Hormonal Changes in Anorexia Nervosa

Anorexia nervosa is a psychiatric condition that can induce severe forms of malnutrition / malnutrition. These, more or less serious, negatively affect the entire organism, compromising every type of tissue in the human body. Some examples of tissue damage are: alterations of muscles, hair, teeth, brain, etc. Furthermore, anorexia nervosa and its complications also play a negative role in the endocrine balance of the hormonal axis.

A 2008 study entitled " The endocrinopathies of anorexia nervosa " described some of the hormonal adaptations and organic alterations caused by anorexia nervosa. This is a work based on the bibliographic collection of various experimental papers concerning the pathophysiology of endocrine disorders observed in anorexia nervosa, at the end of which a description of a particularly indicative clinical case was included.

Based on the results obtained, anorexia nervosa appeared to be a devastating disease, with a wide variety of endocrine manifestations. The effects of malnutrition are really wide and negatively affect many glands and tissues; the main ones are: pituitary, thyroid, adrenal, gonads and bone tissue (also read: Anorexia and Health of Bones).

Human appetite is fundamentally regulated by the neuroendocrine system, which is why some studies have evaluated the concentrations of leptin and ghrelin (hunger regulators) in subjects suffering from anorexia nervosa.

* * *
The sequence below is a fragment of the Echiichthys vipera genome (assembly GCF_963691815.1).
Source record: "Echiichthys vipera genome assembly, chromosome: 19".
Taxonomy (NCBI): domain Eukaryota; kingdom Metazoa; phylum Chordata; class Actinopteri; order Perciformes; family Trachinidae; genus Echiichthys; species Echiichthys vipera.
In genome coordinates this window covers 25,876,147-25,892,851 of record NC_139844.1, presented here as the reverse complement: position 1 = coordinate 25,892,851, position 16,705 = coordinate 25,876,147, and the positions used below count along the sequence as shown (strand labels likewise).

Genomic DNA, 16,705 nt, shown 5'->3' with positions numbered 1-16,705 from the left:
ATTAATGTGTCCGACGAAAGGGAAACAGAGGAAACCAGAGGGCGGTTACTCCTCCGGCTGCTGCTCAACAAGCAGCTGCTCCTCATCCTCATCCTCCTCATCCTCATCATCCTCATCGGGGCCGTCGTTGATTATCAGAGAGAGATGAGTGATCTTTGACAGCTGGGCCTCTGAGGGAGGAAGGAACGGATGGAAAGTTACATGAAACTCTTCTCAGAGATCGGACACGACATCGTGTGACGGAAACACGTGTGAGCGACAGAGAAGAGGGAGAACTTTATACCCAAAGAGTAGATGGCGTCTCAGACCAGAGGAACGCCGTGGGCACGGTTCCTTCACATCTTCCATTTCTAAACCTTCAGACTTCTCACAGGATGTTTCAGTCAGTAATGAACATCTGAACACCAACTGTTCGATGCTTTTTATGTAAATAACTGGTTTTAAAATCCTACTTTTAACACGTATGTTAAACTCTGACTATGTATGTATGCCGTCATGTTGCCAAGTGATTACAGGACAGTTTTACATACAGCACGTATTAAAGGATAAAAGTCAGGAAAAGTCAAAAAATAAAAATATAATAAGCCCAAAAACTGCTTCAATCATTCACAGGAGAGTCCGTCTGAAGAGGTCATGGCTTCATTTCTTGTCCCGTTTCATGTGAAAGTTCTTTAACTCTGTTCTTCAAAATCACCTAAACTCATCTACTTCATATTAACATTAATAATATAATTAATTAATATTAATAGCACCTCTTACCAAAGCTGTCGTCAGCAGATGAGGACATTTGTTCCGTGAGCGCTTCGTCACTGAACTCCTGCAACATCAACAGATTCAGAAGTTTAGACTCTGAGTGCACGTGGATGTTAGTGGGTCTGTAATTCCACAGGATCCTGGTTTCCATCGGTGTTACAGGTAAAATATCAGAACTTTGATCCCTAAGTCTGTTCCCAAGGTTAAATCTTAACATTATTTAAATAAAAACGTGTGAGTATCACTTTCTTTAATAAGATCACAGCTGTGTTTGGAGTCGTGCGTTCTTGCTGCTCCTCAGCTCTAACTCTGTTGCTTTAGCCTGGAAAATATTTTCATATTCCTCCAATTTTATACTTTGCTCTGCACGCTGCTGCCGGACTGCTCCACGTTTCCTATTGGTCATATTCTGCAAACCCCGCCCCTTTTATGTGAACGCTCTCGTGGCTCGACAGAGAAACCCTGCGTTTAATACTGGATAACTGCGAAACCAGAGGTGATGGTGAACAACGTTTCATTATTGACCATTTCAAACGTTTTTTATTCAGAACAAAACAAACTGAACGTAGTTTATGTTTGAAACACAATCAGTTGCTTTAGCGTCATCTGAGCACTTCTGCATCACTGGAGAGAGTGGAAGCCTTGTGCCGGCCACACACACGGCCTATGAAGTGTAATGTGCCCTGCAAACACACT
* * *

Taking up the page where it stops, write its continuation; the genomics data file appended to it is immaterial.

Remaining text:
NB . It is considered appropriate to specify that: for the nutrition re-education of these subjects a thorough knowledge of the mental illness and of the various hormonal alterations annexed is indispensable, in order to avoid the manifestation of consequences to say the least negative that would nullify the treatment.

Although most endocrinopathies undergo a reversal of their development through body weight recovery, failure to achieve peak bone mass, osteoporosis and infertility can instead become permanent complications.

As a clinical example, confirming the information gathered in the study, a 20-year-old woman in the terminal stage of anorexia nervosa was observed, whose course involved all the typical complications of the disease.

Due to the effects of severe malnutrition, nutritional re-education aimed at restoring body weight took a very long time; however, this nutritional rehabilitation has proved to be the most appropriate treatment. On the other hand, due to psychiatric illness, the process required extreme caution and respect for the time needed for multidisciplinary treatment.